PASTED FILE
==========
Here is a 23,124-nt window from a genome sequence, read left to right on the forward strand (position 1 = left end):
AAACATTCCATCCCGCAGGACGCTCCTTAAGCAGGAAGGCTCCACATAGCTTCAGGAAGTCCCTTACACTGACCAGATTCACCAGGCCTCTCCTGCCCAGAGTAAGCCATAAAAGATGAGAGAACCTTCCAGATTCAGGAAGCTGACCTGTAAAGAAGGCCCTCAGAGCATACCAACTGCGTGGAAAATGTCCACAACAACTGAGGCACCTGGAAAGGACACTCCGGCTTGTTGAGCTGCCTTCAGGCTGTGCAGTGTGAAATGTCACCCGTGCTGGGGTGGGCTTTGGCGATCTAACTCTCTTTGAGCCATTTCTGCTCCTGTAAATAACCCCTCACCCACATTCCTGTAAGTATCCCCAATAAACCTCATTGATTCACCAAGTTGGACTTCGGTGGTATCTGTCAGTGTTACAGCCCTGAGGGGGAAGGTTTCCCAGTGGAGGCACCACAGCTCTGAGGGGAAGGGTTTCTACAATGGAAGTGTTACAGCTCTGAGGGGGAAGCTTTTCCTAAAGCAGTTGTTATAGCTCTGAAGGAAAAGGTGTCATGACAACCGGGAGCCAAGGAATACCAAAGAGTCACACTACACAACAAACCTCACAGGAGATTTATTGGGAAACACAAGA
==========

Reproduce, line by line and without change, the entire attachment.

Here is a 23,124-nt window from a genome sequence, read left to right on the forward strand (position 1 = left end):
AAACATTCCATCCCGCAGGACGCTCCTTAAGCAGGAAGGCTCCACATAGCTTCAGGAAGTCCCTTACACTGACCAGATTCACCAGGCCTCTCCTGCCCAGAGTAAGCCATAAAAGATGAGAGAACCTTCCAGATTCAGGAAGCTGACCTGTAAAGAAGGCCCTCAGAGCATACCAACTGCGTGGAAAATGTCCACAACAACTGAGGCACCTGGAAAGGACACTCCGGCTTGTTGAGCTGCCTTCAGGCTGTGCAGTGTGAAATGTCACCCGTGCTGGGGTGGGCTTTGGCGATCTAACTCTCTTTGAGCCATTTCTGCTCCTGTAAATAACCCCTCACCCACATTCCTGTAAGTATCCCCAATAAACCTCATTGATTCACCAAGTTGGACTTCGGTGGTATCTGTCAGTGTTACAGCCCTGAGGGGGAAGGTTTCCCAGTGGAGGCACCACAGCTCTGAGGGGAAGGGTTTCTACAATGGAAGTGTTACAGCTCTGAGGGGGAAGCTTTTCCTAAAGCAGTTGTTATAGCTCTGAAGGAAAAGGTGTCATGACAACCGGGAGCCAAGGAATACCAAAGAGTCACACTACACAACAAACCTCACAGGAGATTTATTGGGAAACACAAGA